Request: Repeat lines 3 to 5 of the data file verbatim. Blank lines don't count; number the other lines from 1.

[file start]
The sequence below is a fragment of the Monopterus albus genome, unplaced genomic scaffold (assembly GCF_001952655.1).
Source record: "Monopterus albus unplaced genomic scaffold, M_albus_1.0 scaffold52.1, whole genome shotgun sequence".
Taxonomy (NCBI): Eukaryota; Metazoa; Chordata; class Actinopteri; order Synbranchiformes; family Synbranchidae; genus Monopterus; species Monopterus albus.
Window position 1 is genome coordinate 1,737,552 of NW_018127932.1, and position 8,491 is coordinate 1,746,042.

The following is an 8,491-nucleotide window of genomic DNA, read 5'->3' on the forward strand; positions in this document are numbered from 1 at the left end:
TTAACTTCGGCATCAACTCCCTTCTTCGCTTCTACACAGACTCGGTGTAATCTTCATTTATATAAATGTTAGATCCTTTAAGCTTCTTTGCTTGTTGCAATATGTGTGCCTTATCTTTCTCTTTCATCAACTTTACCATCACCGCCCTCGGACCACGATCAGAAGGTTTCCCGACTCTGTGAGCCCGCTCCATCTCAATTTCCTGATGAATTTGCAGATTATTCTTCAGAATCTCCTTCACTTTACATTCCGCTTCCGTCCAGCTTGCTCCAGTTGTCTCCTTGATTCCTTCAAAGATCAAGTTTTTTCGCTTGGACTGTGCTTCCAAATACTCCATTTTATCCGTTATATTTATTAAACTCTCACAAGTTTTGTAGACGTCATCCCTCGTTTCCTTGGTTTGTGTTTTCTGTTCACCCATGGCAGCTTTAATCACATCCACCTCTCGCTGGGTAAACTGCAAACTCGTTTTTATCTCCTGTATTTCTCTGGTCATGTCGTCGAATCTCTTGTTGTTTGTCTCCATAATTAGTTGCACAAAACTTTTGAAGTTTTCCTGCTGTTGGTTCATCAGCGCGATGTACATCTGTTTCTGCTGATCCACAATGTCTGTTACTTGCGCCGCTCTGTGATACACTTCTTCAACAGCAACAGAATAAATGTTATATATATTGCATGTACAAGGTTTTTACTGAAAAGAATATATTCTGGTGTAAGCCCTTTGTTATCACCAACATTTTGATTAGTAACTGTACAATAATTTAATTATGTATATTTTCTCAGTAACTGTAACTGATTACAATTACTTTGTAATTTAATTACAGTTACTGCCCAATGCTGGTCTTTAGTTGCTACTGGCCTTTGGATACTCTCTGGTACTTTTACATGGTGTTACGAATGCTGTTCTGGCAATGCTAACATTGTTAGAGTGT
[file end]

Taxonomy (NCBI): Eukaryota; Metazoa; Chordata; class Actinopteri; order Synbranchiformes; family Synbranchidae; genus Monopterus; species Monopterus albus.
Window position 1 is genome coordinate 1,737,552 of NW_018127932.1, and position 8,491 is coordinate 1,746,042.

The following is an 8,491-nucleotide window of genomic DNA, read 5'->3' on the forward strand; positions in this document are numbered from 1 at the left end: